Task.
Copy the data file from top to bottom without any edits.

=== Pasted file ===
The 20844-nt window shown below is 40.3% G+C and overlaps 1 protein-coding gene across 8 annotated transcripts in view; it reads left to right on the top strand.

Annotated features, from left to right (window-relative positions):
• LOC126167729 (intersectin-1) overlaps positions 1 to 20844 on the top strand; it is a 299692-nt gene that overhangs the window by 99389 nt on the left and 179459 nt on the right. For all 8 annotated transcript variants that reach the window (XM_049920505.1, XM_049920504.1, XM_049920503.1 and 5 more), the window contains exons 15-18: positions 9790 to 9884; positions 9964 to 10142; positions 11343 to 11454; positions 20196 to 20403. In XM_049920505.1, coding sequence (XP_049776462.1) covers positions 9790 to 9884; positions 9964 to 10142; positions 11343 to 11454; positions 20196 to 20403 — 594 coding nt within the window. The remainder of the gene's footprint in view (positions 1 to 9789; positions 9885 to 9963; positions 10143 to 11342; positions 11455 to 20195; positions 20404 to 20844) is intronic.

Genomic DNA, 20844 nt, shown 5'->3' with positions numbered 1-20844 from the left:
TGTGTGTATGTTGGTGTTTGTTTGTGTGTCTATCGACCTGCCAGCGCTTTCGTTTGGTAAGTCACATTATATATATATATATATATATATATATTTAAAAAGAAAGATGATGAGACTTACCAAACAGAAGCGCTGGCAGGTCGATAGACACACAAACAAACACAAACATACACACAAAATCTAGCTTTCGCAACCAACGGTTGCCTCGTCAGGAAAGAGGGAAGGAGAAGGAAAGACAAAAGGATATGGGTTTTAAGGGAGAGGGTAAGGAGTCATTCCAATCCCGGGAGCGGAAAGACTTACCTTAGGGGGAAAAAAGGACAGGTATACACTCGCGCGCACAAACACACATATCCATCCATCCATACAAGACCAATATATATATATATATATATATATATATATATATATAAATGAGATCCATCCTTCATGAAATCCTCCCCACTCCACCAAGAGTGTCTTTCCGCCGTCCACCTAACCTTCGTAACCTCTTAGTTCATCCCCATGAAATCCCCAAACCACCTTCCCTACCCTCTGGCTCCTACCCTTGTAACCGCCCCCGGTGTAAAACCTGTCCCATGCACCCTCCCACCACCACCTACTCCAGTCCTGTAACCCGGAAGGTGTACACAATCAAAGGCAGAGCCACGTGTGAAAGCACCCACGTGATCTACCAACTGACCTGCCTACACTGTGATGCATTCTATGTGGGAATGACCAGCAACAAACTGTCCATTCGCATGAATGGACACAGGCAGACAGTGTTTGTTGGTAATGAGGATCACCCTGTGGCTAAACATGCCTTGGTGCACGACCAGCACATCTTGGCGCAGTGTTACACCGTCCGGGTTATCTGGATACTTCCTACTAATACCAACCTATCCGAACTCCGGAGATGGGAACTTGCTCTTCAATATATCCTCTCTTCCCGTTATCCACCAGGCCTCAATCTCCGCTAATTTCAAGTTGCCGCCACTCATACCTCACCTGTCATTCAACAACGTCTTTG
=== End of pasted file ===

The 20844-nt window shown below is 40.3% G+C and overlaps 1 protein-coding gene across 8 annotated transcripts in view; it reads left to right on the top strand.

Annotated features, from left to right (window-relative positions):
• LOC126167729 (intersectin-1) overlaps positions 1 to 20844 on the top strand; it is a 299692-nt gene that overhangs the window by 99389 nt on the left and 179459 nt on the right. For all 8 annotated transcript variants that reach the window (XM_049920505.1, XM_049920504.1, XM_049920503.1 and 5 more), the window contains exons 15-18: positions 9790 to 9884; positions 9964 to 10142; positions 11343 to 11454; positions 20196 to 20403. In XM_049920505.1, coding sequence (XP_049776462.1) covers positions 9790 to 9884; positions 9964 to 10142; positions 11343 to 11454; positions 20196 to 20403 — 594 coding nt within the window. The remainder of the gene's footprint in view (positions 1 to 9789; positions 9885 to 9963; positions 10143 to 11342; positions 11455 to 20195; positions 20404 to 20844) is intronic.

Genomic DNA, 20844 nt, shown 5'->3' with positions numbered 1-20844 from the left:
TGTGTGTATGTTGGTGTTTGTTTGTGTGTCTATCGACCTGCCAGCGCTTTCGTTTGGTAAGTCACATTATATATATATATATATATATATATATTTAAAAAGAAAGATGATGAGACTTACCAAACAGAAGCGCTGGCAGGTCGATAGACACACAAACAAACACAAACATACACACAAAATCTAGCTTTCGCAACCAACGGTTGCCTCGTCAGGAAAGAGGGAAGGAGAAGGAAAGACAAAAGGATATGGGTTTTAAGGGAGAGGGTAAGGAGTCATTCCAATCCCGGGAGCGGAAAGACTTACCTTAGGGGGAAAAAAGGACAGGTATACACTCGCGCGCACAAACACACATATCCATCCATCCATACAAGACCAATATATATATATATATATATATATATATATATATATAAATGAGATCCATCCTTCATGAAATCCTCCCCACTCCACCAAGAGTGTCTTTCCGCCGTCCACCTAACCTTCGTAACCTCTTAGTTCATCCCCATGAAATCCCCAAACCACCTTCCCTACCCTCTGGCTCCTACCCTTGTAACCGCCCCCGGTGTAAAACCTGTCCCATGCACCCTCCCACCACCACCTACTCCAGTCCTGTAACCCGGAAGGTGTACACAATCAAAGGCAGAGCCACGTGTGAAAGCACCCACGTGATCTACCAACTGACCTGCCTACACTGTGATGCATTCTATGTGGGAATGACCAGCAACAAACTGTCCATTCGCATGAATGGACACAGGCAGACAGTGTTTGTTGGTAATGAGGATCACCCTGTGGCTAAACATGCCTTGGTGCACGACCAGCACATCTTGGCGCAGTGTTACACCGTCCGGGTTATCTGGATACTTCCTACTAATACCAACCTATCCGAACTCCGGAGATGGGAACTTGCTCTTCAATATATCCTCTCTTCCCGTTATCCACCAGGCCTCAATCTCCGCTAATTTCAAGTTGCCGCCACTCATACCTCACCTGTCATTCAACAACGTCTTTG